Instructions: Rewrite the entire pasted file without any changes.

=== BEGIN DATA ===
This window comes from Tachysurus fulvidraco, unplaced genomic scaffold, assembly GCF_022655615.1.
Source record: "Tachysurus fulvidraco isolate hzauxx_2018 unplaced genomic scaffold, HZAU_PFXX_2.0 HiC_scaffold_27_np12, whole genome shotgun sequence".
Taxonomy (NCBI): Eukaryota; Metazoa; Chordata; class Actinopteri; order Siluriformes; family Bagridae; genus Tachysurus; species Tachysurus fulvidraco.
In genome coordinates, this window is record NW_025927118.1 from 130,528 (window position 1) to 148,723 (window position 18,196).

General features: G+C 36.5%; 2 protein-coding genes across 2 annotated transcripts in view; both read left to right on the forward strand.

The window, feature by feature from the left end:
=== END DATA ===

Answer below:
This window comes from Tachysurus fulvidraco, unplaced genomic scaffold, assembly GCF_022655615.1.
Source record: "Tachysurus fulvidraco isolate hzauxx_2018 unplaced genomic scaffold, HZAU_PFXX_2.0 HiC_scaffold_27_np12, whole genome shotgun sequence".
Taxonomy (NCBI): Eukaryota; Metazoa; Chordata; class Actinopteri; order Siluriformes; family Bagridae; genus Tachysurus; species Tachysurus fulvidraco.
In genome coordinates, this window is record NW_025927118.1 from 130,528 (window position 1) to 148,723 (window position 18,196).

General features: G+C 36.5%; 2 protein-coding genes across 2 annotated transcripts in view; both read left to right on the forward strand.

The window, feature by feature from the left end: